I don’t doubt that having kids makes people more religious, I just believe it’s small in comparison. Because the strongest transcendental magic is experienced with the first child, under Eberstadt’s hypothesis I’d expect all parents (whether one child or ten) to be comparably religious.

  15. Adam Greenwood on October 31, 2007 at 7:20 pm

    Because the strongest transcendental magic is experienced with the first child, under Eberstadt’s hypothesis I’d expect all parents (whether one child or ten) to be comparably religious.

    True, but if drops in birth rates corresponded with increases in childlessness, her theory would still hold. There might also be a correlation between those parents who find the experience most transcendant and those who are most likely to have more than one child. You could also separate the cause-and-effect she identifies– high birth rates => religiosity –from her explanation for that cause and effect, transcendence.

  16. California Condor on October 31, 2007 at 7:58 pm

    Dave (5),

    It’s pretty clear that birth rates drop as countries get richer. But why do you think this is? Is it because rich people have more opportunities that have to be sacrificed for each child born, thereby making the opportunity cost of a child higher?

  17. mmiles on October 31, 2007 at 8:15 pm

    How are we defining “religous” here? The far right? I know many a mother who would describe birthing a child as extrememly transcendant and would describe themselves as more “spiritual” after childbirth, but not as religious. A good questions to ask is if women (and men) who describe themselves as spiritual rather than religious are lilkely to have more children or not.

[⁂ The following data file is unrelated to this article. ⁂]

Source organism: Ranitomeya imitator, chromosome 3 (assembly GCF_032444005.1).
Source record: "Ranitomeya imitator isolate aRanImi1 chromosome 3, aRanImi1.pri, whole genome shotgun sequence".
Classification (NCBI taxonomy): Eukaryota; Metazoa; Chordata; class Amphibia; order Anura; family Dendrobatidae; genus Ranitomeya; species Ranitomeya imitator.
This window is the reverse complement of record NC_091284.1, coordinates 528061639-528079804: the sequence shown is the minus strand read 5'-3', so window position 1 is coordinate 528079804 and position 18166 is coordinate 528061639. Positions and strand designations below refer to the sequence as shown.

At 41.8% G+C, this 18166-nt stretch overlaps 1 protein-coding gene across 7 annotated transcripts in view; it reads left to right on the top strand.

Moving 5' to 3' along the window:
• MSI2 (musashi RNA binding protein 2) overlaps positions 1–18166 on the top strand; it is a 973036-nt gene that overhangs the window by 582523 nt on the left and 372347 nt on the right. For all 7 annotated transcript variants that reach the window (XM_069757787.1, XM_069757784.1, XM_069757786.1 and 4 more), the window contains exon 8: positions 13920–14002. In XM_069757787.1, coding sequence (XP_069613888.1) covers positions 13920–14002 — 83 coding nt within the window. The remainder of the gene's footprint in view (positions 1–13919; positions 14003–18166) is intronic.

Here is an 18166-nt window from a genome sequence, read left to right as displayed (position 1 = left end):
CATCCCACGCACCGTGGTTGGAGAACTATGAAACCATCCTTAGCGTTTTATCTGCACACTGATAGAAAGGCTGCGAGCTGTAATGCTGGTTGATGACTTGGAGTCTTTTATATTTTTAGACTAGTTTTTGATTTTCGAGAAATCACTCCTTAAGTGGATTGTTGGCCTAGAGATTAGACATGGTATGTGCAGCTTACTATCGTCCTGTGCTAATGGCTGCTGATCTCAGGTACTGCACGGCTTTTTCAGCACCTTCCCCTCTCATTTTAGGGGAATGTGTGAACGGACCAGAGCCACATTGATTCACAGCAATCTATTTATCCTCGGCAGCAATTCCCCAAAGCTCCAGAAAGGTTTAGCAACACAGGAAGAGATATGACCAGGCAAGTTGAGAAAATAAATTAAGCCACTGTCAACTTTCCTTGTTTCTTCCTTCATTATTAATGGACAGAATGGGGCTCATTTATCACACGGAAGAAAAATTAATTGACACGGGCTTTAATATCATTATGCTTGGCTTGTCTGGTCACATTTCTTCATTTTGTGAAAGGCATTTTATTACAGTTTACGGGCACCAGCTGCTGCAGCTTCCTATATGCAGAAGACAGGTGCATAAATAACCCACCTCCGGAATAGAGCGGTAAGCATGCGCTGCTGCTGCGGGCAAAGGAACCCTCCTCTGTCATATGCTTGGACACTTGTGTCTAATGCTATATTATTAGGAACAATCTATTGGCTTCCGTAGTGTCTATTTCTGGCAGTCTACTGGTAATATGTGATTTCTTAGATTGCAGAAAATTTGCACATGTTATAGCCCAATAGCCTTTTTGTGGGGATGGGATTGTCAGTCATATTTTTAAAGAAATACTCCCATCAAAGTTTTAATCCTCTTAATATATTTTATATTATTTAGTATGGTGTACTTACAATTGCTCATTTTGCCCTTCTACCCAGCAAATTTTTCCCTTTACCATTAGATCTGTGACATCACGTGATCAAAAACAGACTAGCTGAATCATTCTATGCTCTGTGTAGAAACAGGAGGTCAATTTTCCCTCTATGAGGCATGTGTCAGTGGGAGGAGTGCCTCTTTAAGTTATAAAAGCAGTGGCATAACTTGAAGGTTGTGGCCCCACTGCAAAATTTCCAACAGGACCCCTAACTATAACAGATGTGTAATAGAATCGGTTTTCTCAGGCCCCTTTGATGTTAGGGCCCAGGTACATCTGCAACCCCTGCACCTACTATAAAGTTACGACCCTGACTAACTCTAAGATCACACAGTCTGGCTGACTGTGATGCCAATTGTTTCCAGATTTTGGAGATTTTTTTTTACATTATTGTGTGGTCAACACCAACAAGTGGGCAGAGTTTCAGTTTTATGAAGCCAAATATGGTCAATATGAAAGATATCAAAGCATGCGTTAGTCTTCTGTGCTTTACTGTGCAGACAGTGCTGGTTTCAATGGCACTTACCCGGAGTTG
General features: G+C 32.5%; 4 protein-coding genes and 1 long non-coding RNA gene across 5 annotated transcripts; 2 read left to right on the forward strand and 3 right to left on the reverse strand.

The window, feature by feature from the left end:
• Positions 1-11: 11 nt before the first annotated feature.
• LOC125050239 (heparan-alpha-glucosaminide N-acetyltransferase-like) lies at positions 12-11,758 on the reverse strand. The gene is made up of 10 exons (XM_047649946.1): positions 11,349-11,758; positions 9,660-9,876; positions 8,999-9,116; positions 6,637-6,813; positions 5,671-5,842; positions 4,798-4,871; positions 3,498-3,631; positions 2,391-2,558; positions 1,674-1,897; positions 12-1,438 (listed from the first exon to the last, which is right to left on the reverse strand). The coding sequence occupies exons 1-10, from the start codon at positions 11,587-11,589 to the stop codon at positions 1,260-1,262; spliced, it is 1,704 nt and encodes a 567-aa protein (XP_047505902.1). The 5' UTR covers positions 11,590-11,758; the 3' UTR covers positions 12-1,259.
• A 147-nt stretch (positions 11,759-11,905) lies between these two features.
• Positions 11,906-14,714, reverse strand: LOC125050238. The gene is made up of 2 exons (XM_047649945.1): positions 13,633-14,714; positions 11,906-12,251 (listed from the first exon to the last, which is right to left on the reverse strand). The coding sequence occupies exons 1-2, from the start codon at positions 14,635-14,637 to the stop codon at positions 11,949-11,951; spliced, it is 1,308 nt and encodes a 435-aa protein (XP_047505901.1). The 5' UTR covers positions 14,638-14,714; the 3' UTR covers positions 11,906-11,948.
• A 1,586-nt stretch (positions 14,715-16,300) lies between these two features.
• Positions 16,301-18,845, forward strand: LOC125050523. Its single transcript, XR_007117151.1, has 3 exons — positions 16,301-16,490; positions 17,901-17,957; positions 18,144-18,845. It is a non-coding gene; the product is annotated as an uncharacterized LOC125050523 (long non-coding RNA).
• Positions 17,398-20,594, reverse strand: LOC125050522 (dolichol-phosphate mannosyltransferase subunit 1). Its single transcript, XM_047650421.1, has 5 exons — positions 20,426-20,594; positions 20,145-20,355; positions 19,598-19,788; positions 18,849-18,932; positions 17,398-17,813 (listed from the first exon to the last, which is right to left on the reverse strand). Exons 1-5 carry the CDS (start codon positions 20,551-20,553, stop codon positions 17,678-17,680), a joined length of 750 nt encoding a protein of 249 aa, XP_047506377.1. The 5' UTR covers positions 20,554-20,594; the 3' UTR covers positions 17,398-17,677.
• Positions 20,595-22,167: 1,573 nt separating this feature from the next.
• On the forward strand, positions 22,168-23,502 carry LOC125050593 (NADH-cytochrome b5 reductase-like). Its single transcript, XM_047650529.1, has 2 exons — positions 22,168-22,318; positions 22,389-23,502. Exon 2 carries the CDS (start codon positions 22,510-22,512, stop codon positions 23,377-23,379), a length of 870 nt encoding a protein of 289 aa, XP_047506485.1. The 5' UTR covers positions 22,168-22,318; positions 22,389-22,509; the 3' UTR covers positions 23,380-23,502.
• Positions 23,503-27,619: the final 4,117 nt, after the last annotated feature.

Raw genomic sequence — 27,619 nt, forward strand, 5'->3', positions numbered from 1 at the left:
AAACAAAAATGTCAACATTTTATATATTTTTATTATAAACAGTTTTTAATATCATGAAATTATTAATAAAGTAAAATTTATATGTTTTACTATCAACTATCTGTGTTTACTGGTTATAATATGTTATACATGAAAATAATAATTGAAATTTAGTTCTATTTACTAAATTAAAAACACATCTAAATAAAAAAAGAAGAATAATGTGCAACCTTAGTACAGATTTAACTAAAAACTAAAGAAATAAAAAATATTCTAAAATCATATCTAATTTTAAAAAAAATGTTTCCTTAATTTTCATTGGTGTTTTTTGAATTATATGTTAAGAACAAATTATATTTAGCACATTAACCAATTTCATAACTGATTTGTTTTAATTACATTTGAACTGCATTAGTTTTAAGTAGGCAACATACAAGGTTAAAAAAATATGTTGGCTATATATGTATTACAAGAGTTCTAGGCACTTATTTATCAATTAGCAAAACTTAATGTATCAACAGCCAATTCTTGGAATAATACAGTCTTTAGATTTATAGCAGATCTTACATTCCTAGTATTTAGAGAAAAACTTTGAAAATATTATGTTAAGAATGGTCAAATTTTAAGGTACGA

18. Ray on October 31, 2007 at 8:16 pm

    I had a clear choice when I was a college student – focus on money or children. I chose children specifically because of my religious convictions. I didn’t become religious because I had kids; I had (lots of) kids because of my particular brand of religiosity.

    My father took a 60% pay cut to move to a different location and make very little money explicitly so my mother could have the peace of mind she needed to have more kids – and their focus on kids came from their religion.

    What I would like to see is a solid study of family size among Mormons, focused on determining whether socio-economic status and conversion situation affect the number of children among members.

  19. Jonathan Green on November 1, 2007 at 4:04 am

    Adam and Matt, if the mystery of childbirth drives religiosity, then we would expect to see a substantial gap in religiosity between parents and the childless, and smaller or no gaps as family size increases. I have no idea if this is the case. I do note that where I am, in the middle of a highly secularized society, the ratio of children in the “ethics” class to those in Catholic or Lutheran religious classes is something like 1:4, and some of the kids in the “ethics” class are actually religious, including Islamic families and various Christian sectarians. Given the choice between spending an hour on ethical education, and an hour preparing a child for first communion, most parents in my corner of secular society opt for the traditional religious option. The religious service on the first day of school at the church down the street also seems to be quite heavily visited, although it is entirely optional. This is just an observation, and not meant to undermine or support either side of the discussion.

  20. BevP on November 1, 2007 at 7:15 am

    There’s another personal element that seems central to both becoming a parent and becoming religious – at least in the sense that I understand being religious. That is being able and willing to shift the focus of one’s motivation from serving one’s own needs to serving the needs of others. Is the falling birthrate rather a continuation of self-serving adolescence into later years?